Normally i keep a phone until it dies, but i’ve had my old phone which was a nokia e65 for nearly two years now. It still works, although the battery doesn’t last as long as it used to. I was getting kind of bored of it, but didn’t know what phone i should get. I wasn’t really too keen on the iphone, although it does intreague me. I really love my buttons though, but the last time i went looking the iphone was just about my only option. Or a blackberry but they crash a lot.
I asked my old maths mentor what he would recommend, and it just so happened that he was selling a phone because he had got the iphone. He said it was a touch screen but it had a qwerty keyboard. He was selling it with a full version of talks. He said the buttons were easy to feel and it wouldn’t take me long to get used to them. I mulled it over for a while, before deciding to bite the bullet. I then thought “i should really keep this old phone” but then another part wanted something new!
So on Friday the phone came. My sister put the sim in, and then couldn’t figure out how to do anything with it. She wasn’t sure if i could use it so i was very disheartened. So i sent a “help!” email to the guy, and he rang me a few minutes later. He said that it was easy to work and when he came off the phone all i’d have to do was press the button in between the call button and the hang up button. (These are the only 3 buttons on the screen itself). So i hit that twice and i had a menu! I then could slide the screen away to reveal the qwerty keyboard. I could then arrow down with the arrow keys you find on most nokia phones. I first of all slowed talks and ajusted the volume. Next it was time to text. Oh my god was it tricky! I kept making loads of mistakes, and had to have talks saying letters and words as i had no idea what i was doing. I think that was the hardest part about the whole phone. I’ve now been able to send loads of text messages, go on the internet, add contacts and a whole host of other lovely things. The internet is quite fast but is a killer on the battery. For some reason some of the apps don’t work with talks, like the facebook one which just sits there, and the help file doesn’t read. I’ve even changed talks to only words now and i’m mostly okay. I still have to type with two hands though.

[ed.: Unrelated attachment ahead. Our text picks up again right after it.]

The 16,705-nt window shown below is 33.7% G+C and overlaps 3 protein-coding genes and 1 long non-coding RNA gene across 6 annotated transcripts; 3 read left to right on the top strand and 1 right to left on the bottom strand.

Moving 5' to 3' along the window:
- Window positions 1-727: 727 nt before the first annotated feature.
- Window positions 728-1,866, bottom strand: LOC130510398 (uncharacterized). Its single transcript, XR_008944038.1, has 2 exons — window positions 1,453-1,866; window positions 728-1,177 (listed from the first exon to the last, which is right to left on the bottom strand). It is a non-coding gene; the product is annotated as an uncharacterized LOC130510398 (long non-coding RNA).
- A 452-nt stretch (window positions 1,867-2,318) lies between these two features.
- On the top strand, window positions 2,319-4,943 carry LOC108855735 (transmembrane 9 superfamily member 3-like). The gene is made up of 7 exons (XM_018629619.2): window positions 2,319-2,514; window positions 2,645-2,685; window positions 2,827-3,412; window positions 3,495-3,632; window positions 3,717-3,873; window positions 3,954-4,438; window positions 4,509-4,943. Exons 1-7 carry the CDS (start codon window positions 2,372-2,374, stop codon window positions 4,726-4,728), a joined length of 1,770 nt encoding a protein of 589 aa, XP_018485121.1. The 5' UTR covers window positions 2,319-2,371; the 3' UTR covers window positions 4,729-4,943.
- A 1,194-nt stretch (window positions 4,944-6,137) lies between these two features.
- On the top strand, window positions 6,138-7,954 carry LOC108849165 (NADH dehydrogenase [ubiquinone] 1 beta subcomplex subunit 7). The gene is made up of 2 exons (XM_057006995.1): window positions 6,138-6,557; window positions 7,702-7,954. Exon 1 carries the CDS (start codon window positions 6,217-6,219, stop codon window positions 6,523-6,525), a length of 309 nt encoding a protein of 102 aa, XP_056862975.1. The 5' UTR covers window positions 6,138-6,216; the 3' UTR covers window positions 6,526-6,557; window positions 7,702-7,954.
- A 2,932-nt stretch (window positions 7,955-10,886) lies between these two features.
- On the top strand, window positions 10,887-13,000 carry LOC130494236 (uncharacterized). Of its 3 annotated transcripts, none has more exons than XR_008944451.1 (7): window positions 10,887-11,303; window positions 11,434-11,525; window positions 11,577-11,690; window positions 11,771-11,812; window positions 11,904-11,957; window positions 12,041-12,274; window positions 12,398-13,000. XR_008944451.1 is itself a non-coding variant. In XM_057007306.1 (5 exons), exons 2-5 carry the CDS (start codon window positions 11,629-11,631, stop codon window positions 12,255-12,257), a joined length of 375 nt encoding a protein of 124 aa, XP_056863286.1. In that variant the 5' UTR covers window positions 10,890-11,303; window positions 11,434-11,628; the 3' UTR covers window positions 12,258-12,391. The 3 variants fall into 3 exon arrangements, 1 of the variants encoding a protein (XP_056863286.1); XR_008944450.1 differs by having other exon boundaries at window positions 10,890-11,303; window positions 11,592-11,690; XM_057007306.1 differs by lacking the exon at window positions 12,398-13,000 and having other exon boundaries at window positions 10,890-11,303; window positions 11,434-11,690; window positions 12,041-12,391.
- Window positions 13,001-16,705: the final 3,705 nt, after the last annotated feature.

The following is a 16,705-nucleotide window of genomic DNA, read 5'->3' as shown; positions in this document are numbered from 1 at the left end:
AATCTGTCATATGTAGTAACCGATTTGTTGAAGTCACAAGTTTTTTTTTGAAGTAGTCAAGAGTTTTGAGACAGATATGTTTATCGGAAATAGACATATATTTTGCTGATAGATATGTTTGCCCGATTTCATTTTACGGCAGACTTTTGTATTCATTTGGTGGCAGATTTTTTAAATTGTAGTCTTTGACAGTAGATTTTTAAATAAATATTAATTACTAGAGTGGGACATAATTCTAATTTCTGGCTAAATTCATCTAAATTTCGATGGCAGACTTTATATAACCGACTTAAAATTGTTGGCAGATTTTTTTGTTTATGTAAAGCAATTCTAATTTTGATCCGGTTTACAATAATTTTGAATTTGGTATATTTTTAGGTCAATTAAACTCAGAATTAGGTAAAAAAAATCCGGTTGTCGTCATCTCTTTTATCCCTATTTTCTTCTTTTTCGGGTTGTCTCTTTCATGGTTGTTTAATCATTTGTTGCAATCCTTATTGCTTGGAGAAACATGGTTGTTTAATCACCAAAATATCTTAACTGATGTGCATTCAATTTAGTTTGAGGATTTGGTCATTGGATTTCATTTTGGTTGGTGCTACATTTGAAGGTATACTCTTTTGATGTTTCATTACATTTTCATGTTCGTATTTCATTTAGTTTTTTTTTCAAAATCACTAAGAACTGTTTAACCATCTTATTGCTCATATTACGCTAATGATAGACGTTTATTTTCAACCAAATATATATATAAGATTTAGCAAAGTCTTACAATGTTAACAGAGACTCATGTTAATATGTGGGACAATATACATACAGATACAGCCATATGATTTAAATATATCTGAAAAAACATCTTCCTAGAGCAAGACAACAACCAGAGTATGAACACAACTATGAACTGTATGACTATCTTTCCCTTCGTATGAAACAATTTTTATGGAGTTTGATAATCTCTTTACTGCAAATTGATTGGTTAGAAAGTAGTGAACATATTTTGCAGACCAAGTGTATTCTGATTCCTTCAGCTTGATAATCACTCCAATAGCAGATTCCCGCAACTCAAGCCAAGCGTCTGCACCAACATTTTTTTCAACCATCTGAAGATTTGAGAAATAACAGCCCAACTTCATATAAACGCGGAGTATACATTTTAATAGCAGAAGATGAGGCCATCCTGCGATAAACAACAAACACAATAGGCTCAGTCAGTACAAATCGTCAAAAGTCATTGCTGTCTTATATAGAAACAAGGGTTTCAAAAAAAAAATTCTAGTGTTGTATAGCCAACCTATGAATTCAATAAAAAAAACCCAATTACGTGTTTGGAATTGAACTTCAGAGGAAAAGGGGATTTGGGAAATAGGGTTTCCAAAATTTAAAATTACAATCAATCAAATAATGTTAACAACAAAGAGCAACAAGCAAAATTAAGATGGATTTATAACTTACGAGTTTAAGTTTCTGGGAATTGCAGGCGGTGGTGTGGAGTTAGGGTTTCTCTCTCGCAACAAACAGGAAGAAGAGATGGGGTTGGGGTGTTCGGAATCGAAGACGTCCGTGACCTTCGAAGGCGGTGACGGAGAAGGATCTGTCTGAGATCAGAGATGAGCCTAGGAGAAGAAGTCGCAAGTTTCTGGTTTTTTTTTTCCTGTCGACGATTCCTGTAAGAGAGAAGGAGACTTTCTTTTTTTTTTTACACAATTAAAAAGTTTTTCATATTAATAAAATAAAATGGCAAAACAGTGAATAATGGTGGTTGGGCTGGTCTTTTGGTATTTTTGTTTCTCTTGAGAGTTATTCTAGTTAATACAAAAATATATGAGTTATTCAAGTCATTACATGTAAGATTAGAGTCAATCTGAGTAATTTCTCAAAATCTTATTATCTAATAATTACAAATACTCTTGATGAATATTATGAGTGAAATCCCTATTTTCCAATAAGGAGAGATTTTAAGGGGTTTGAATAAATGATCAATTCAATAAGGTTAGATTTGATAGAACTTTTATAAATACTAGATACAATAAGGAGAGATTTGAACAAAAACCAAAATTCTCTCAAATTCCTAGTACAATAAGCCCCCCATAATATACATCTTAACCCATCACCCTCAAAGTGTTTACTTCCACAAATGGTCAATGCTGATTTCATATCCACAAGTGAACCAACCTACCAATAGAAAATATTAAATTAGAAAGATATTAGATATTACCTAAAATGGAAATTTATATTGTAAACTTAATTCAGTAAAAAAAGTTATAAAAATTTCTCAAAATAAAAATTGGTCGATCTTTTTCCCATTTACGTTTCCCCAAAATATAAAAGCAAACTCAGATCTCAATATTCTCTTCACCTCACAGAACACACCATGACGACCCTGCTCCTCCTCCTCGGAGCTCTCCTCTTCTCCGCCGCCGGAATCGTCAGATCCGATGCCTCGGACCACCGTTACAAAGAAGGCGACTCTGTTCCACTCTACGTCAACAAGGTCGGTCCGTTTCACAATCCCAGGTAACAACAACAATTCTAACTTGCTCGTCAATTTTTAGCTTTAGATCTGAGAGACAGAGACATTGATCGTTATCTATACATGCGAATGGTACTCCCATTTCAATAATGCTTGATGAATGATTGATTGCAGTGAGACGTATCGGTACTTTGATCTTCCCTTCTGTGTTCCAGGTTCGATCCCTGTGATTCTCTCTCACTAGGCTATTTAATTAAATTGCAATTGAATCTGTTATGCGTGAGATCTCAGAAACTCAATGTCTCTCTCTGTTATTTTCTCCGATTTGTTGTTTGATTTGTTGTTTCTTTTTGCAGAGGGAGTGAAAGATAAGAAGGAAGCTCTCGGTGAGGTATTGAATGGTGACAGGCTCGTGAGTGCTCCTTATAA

You don’t need to use the touch screen that often and you have to press it quite hard when you do. You only have to use it for exiting things and the options key. You can also use it for the reply and that kind of buttons or else you can go into the options using the touch screen. It vibrates when you do use it though so that’s good. The speaker is excellent on it. You can even add contacts that you use most to your home screen.
I don’t like the size of the usb cable that came with it as it’s tiney! I love when the battery is charged it’ll say “charging complete” then when you take it out it says “unplug charger to save energy”. I wish the internet wasn’t so hard on the battery though. I thought i’d never get used to typing but i have. Part of me thinks that i only got it to stop texting as much, but i’ve sent loads of texts and i didn’t really text that much anyway.
So all in all i’m glad i got this phone, and i’m glad it wasn’t fully touch screened! I don’t know how i’d have managed that one. I can’t turn on the alarm though for the calendar which is a bit annoying. I’m keeping my e65 just as a back up though.
I deffinetly think it’s a great alternative to the iphone! It gets you used to the touch screen without having to buy an iphone.
Here’s hoping that i don’t get bored of this one!
Today i wanted to go to a thing up in the guide dogs office, so decided to get the bus up. I’ve only used the bus once before to Cushendall, so technically it wasn’t my first independent journey today. Suggesting it was the hardest part though. My family are quite good, but for some reason they weren’t so keen for me to do independent travel. They came up with very good excuses like how would you know where you were going etc. Thankfully they agreed no problem this time.